Just days after announcing plans for supporting the Hadoop big-data framework, Microsoft rolled out the near-final version of its own Hadoop (and Google MapReduce) competitor, known as LINQ to HPC (codenamed "Dryad").
Microsoft Chairman Bill Gates first publicly mentioned Dryad, a Microsoft Research project, in 2006. The company has been taking steps, especially recently, to move Dryad from a research effort to a commercial one.
Microsoft’s stated longer-term goal is to combine LINQ to HPC and its parallel-programming tool stack to create an abstraction layer that will allow users to access compute resources -- whether they’re located on multicore PCs, servers and/or the cloud. Microsoft officials have said that LINQ to HPC will be key to helping the company “turn the cloud into a supercomputer.”
(InfoQ cofounder Alex Popescu blogged a comparison of Dryad and Hadoop earlier this year.)
LINQ to HPC was originally expected to be part of the second service pack for Microsoft's HPC Pack 2008 R2-based clustering system. Instead, Microsoft is integrating the LINQ to HPC runtime and making it a component into Service Pack (SP) 3 for HPC Pack 2008 R2 (which is now at the Release Candidate milestone).
Here's the latest plan for LINQ to HPC, as outlined in an October 17 blog post on the Windows HPC Team Blog describing the coming SP3:
"The HPC Pack service pack is an update to the same Windows HPC cluster software that you know and love, with improvements to basic functionality & stability and a few additional new features such as the integration of the Linq to HPC runtime (previously released as a beta add-on), enhancements to our Windows Azure bursting scenarios by reducing the number of ports you have to open in your firewall (services now use 443 instead of a multiple ones), and the ability to install the HPC Pack software on a server not dedicated to your cluster (e.g. a team file server) for use in a manner similar to the Workstation Node functionality previously available."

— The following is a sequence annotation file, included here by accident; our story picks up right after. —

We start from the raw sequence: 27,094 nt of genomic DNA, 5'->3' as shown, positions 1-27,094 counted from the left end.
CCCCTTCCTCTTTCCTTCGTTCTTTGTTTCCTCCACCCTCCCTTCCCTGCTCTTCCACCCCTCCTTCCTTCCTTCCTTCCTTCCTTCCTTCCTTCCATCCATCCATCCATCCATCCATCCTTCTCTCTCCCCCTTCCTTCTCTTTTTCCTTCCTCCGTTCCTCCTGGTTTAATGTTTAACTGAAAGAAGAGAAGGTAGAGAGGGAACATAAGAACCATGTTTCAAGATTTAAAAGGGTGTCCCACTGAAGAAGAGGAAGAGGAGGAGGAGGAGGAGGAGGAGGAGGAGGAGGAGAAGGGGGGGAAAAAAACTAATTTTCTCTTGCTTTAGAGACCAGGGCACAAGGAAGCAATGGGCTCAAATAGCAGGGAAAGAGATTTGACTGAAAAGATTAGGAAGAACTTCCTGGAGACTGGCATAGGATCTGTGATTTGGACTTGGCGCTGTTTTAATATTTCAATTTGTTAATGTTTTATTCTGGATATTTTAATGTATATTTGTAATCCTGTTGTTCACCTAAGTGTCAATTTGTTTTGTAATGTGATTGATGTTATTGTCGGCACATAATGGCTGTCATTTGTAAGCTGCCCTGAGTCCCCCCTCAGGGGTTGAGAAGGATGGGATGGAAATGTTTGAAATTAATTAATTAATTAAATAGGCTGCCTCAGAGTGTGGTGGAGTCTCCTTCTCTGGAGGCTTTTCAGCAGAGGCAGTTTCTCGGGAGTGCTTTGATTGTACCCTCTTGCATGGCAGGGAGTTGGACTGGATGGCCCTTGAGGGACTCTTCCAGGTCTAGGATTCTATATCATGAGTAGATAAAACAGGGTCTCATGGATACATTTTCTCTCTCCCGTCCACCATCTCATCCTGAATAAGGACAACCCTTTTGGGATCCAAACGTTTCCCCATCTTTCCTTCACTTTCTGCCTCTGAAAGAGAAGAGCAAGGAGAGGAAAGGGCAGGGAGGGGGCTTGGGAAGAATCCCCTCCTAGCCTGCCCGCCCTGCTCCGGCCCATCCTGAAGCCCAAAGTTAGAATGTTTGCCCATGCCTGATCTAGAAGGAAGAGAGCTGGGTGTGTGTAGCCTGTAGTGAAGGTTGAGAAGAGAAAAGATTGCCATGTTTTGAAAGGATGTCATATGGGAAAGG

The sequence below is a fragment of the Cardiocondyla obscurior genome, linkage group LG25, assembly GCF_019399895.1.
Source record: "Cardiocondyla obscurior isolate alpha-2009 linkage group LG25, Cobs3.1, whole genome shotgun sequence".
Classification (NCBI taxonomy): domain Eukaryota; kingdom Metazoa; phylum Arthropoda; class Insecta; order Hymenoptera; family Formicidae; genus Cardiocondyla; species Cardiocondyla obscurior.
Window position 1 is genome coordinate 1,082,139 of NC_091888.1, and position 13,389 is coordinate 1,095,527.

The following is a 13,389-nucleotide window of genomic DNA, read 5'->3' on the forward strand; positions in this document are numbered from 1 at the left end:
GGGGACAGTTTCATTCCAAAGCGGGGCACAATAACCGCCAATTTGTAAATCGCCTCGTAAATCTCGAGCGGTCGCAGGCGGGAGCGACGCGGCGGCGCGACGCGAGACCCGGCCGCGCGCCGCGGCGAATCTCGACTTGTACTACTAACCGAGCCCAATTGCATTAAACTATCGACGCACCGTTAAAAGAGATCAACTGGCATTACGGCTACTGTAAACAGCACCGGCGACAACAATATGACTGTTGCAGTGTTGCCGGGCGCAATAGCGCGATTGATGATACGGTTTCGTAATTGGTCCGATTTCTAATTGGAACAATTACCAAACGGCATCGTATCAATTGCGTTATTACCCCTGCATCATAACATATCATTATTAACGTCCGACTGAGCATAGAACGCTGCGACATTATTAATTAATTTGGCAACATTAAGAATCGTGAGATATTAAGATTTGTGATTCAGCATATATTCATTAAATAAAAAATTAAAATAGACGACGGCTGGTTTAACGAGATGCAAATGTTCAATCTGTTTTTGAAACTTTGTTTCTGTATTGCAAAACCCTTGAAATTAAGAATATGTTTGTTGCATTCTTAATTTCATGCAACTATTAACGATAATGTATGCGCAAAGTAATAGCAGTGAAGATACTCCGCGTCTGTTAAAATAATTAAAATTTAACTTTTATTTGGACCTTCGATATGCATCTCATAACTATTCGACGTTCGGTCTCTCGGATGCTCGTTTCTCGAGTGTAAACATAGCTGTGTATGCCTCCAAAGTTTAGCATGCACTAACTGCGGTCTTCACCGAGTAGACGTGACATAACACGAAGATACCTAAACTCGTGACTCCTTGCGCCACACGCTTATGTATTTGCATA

HPC Pack 2008 R2 is the operating system for "a cluster of servers that includes a head node, and one or more compute nodes (on-premise of Azure-based)," according to a description on the Microsoft Connect testing site.
The HPC team also announced on October 17 the availability of the release candidate for the Windows Azure Scheduler software development kit (SDK).
Windows Azure Scheduler for Parallel Applications "is a solution that enables you to deploy applications in a scalable, high-performance computing (HPC) infrastructure in Windows Azure," the aforementioned blog post noted. The Scheduler allows users to schedule, submit and monitor high-performance computing (HPC) jobs that use the Message Passing Interface (MPI), service-oriented architecture (SOA), or LINQ to HPC applications, Microsoft officials said.
While on the topics of big data and Azure, here are a couple more related links of potential interest:
- Microsoft Senior Technical Specialist Buck Woody has a good blog post on the real meaning of big data.
- Alchemy Solutions has a new version of its NeoKicks product takes mainframe CICS/COBOL/DB2/VSAM-based applications and migrates those mainframes workloads to Windows Azure with what are said to be minimal changes to the application code and data. Microsoft is touting this as potentially aiding companies "that wish to break free of the high cost of mainframes while getting virtually unlimited scale and improved price/performance over their prior environment."